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The Middle East is awash in mercenaries. Kurdistan is a haven for soldiers of fortune looking for work with the Kurdish militia, oil companies defending their oil fields, or those who want terrorists dead.

Some are just adventure seekers, while others are American veterans who found civilian life meaningless and boring, after being send to multiple US war engagements throughout the world.

The capital of Kurdistan, Irbil, has become an unofficial marketplace of mainly Zionist mercenary services, replacing ISIS like in the Tatooine bar in the movie Star Wars—full of smugglers and guns for hire.

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The United Arab Emirates (UAE) secretly dispatched hundreds of special forces mercenaries to fight the Iranian-backed Houthi freedom fighters in Yemen.

Hailing from Latin American countries like Colombia, Panama, El Salvador, and Chile, they were all tough veterans of the drug wars, bringing new tactics and toughness to Middle East conflicts.

They were a bargain, too, costing a fraction of what an American or British mercenary would charge, so the Emirates hired 1,800 of them, paying two to four times their old salaries.

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Allegedly, African mercenaries are also fighting in Yemen for Saudi Arabia and come from countries like Sudan, Chad, and Eritrea.

Private force has proved a useful option for wealthy Arab nations, particularly Saudi Arabia, Qatar, and the Emirates, that want to wage war but do not have an aggressive military. Their mercenaries have fought in Yemen, Syria, and Libya in recent years.

Turning profit motive into a war strategy, Syria rewards mercenaries who seize territory from terrorists with oil and mining rights. At least two Russian companies have received contracts under this policy: Evro Polis and Stroytransgaz.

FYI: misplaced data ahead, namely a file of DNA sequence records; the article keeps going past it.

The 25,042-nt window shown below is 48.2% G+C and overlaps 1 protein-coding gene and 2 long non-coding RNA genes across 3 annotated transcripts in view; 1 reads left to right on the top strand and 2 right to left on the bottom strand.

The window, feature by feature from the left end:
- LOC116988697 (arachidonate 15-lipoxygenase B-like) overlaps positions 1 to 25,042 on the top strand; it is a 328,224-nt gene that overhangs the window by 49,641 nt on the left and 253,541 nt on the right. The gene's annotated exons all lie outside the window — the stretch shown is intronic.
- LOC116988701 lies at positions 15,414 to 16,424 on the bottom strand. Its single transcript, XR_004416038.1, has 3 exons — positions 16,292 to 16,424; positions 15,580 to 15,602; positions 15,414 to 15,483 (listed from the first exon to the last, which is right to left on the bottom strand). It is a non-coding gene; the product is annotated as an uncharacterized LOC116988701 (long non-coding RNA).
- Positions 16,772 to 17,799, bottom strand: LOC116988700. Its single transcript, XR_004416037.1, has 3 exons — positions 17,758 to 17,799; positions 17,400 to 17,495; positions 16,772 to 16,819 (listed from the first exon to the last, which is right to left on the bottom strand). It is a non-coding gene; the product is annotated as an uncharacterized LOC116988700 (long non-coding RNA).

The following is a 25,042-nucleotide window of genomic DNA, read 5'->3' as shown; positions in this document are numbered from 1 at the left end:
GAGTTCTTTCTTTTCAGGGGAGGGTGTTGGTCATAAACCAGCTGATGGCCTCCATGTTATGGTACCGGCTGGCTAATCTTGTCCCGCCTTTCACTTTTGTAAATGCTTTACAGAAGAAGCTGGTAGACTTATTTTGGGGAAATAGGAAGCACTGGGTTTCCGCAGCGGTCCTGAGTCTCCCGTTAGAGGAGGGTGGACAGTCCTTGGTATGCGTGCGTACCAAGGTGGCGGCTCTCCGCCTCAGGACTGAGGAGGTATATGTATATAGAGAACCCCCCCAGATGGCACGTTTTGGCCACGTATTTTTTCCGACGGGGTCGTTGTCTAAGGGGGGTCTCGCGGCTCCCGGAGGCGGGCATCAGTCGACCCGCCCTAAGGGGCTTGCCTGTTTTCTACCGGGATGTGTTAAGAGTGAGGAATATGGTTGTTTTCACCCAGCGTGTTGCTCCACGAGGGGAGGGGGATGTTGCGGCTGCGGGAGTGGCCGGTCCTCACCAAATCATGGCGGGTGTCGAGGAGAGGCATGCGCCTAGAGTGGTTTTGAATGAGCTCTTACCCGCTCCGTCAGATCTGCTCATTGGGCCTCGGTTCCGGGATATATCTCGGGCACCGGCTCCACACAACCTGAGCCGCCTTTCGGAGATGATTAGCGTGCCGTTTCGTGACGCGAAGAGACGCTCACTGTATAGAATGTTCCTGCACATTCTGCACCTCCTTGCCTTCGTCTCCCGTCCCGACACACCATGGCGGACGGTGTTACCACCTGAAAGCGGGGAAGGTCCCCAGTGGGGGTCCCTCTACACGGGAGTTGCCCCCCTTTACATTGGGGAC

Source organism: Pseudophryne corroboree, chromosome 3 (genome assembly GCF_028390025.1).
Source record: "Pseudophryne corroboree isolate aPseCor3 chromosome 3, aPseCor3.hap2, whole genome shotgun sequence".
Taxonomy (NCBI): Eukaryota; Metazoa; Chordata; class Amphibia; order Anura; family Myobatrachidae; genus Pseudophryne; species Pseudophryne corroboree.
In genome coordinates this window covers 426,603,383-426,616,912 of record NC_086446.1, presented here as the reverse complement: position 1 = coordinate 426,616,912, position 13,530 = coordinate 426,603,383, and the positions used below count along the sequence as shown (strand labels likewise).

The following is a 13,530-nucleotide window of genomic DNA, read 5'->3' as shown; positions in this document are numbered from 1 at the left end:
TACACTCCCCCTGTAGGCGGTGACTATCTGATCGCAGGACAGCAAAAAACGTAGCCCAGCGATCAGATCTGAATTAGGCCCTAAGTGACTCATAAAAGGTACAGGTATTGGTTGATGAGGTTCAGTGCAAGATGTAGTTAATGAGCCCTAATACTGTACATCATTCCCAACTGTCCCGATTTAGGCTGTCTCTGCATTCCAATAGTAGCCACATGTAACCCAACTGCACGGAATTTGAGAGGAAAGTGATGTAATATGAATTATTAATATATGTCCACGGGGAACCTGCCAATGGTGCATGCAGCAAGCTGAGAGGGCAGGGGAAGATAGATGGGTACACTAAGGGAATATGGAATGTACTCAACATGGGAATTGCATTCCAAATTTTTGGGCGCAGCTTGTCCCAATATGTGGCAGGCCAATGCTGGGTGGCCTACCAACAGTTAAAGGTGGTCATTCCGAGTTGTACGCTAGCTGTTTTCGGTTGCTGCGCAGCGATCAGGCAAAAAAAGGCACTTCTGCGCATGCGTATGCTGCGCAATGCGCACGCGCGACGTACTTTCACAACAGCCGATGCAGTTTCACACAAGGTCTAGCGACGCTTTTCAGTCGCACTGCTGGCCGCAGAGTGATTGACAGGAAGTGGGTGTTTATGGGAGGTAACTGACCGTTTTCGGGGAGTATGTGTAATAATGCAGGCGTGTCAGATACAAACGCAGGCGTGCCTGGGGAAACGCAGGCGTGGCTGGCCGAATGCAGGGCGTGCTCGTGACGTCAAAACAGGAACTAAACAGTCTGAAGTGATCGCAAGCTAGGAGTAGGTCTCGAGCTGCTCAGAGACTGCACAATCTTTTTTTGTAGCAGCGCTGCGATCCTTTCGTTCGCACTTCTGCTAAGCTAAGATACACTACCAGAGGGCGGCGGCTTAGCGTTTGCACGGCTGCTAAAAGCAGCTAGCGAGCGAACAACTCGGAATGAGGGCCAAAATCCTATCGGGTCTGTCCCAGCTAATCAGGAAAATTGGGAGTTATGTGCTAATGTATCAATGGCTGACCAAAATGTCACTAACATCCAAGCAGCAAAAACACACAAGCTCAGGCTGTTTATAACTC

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These oil and mining firms then hired mercenaries to do the dirty work. For example, Evro Polis employed the Wagner Group to capture oil fields from the so-called Islamic State (IS) in central Syria, which it did.

Reports show there are about 2,500 Russia-bought mercenaries in Syria. Russia also uses them in Ukraine, and the Ukrainians fight back with their own mercenaries.

The war there is awash in Russian, Chechen, French, Spanish, Swedish, and Serbian mercenaries, fighting for both sides in eastern Ukraine’s bloody conflict.

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Mercenaries were ubiquitous in the Ukraine conflict. Companies like the Wagner Group conducted a wide range of secret missions, all denied by the Russian government.

Ukrainian oligarchs hired mercenaries, too, but not for the country’s sake.

Billionaire Igor Kolomoisky employed private warriors to capture the headquarters of oil company UkrTransNafta in order to protect his financial assets.

National Defense University Publishing Press / ABC Flash Point News 2022.

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Paul
Paul
Member
14-12-22 19:45

ISIS was the first mercenary group that had tanks, missiles and access to satellite images.

Valkry
Valkry
Member
16-12-22 07:46

Easier, cheaper and more successful, with draping national flags on coffins?